3D Laser Scanning: Better Design through Better Understanding

The most effective measuring tool for a renovation, alteration, expansion, or upgrade to an existing site is a 3D laser scanner. This device creates a permanent 3D model of your site that can be used for documentation before, during, and after construction. Why use a 3D laser scanner? One benefit is that it captures all objects in its field of view, including structures, equipment, and MEP. It records millions of complex dimensions with excellent accuracy, superior visualization, and enhanced flexibility.

Completing a 3D laser scan of a facility or structure consists of a five-step process, which was developed by our engineering team to be thorough, while avoiding unnecessary time and expense.


Planning and Estimating

This is the first step of the 3D laser scanning process. It begins with client coordination to identify the focus areas of the project. This could be specific buildings, areas of buildings, site features, utilities, or other points of interest. Once the focus is determined, the engineer estimates how many scan locations will be needed to comprehensively cover the area. Typically, a scan is conducted every 25 to 50 feet, depending on the type of project and level of detail required. The last part of the planning and estimating phase is walking the project site with the owner to make sure the plan is accurate in person.

Scanner Setup

The second step is physically setting up the scanner and all the necessary equipment. First, the engineer conducting the scan will ensure everyone on site has the proper personal protective equipment (PPE) such a closed-toe shoes, hard hats, safety vests, and eye protection. Then the scanner will be set up on a tripod in the location of the initial scan. It will be moved to a new location for each subsequent scan, and a scan marker will be left in the previous locations.

Scan Using Registration Spheres

For the third step, the engineer places the registration spheres and conducts the actual scan. 3D laser scanning relies on registration spheres to achieve accurate scan alignments and focus on relevant features. Each scan should use at least 12 registration spheres placed in key locations and the precise placement of the spheres eliminates repetitive features when the multiple scans are overlayed with each other.


Point Cloud Alignment and Quality Check

The fourth step of the process involves aligning the multiple scans based on the registration sphere locations. For this step, the engineer uses a computer program to “stitch” together multiple scans into a series of scan images that depict the project focus area. These images are then reviewed and analyzed to ensure they thoroughly cover the needed features and are of a high enough quality to facilitate future work on the site.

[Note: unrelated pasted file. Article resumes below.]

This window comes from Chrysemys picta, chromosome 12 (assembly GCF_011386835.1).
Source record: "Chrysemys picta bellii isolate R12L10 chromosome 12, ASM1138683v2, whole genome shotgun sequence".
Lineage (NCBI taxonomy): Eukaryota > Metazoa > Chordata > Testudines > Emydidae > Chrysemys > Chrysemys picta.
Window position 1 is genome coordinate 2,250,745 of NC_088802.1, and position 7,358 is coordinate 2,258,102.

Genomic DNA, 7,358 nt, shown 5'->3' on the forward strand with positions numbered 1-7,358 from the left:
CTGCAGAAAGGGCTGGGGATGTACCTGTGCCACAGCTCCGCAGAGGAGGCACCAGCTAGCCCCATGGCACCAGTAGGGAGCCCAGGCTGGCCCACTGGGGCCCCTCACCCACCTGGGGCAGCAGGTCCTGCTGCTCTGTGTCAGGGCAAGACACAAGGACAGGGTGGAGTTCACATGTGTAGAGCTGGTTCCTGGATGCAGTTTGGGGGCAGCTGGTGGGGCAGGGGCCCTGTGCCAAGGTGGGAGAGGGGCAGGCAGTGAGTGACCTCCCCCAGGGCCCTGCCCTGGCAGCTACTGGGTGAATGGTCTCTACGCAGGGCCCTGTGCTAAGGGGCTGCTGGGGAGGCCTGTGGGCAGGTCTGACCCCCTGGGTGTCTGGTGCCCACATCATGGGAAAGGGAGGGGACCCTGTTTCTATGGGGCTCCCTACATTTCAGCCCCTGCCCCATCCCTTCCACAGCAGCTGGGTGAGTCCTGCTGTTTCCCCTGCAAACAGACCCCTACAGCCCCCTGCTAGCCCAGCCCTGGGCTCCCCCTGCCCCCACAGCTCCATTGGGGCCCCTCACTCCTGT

Complete 3D Model

The fifth and final step brings all the collected data together into one product that can be presented to the client. From this product, the team will be able to decide how to move forward based on the needs of the client and how they see the project progressing from the information gathering stage to the design and renovation/construction stages.


Once the primary scanning process is complete, there are an array of post-processing options available. These options are provided as requested by each individual client and can include:

  • Feature extraction

  • Floor plans

  • Dimensions

  • Revit/CADWorx modeling

As you can imagine, 3D laser scanning comes with a broad collection of benefits to both the client and the engineering and construction teams. At its core, the benefit of this process boils down to “Time Savings = Cost Savings.” Some of the specific benefits include:

  • Providing a better understanding of existing conditions than may be found in current documents or uncovered by other means

  • Avoiding critical errors that could occur from having inaccurate or incomplete data

  • Creating better construction documents by providing a high level of detail

  • Obtaining accurate as-built, three-dimensional information rather than simply relying on two-dimensional drawings

  • Aiding in the creation of historical preservation documentation for buildings already on or in the process of being added to the National Register of Historic Places

  • Providing clash detection capabilities for designs

  • Creating a model that can be used to establish an accurate safety analysis

Having accurate documentation of a site of building at your fingertips, allows for better design through better understanding. Whether looking to renovate, expand, or upgrade a space, a 3D laser scanner is an indispensable tool for your project. Its straightforward five-step process, useful post-production options, and tangible benefits that save both time and money, keep projects moving forward by providing accurate and precise measurements.

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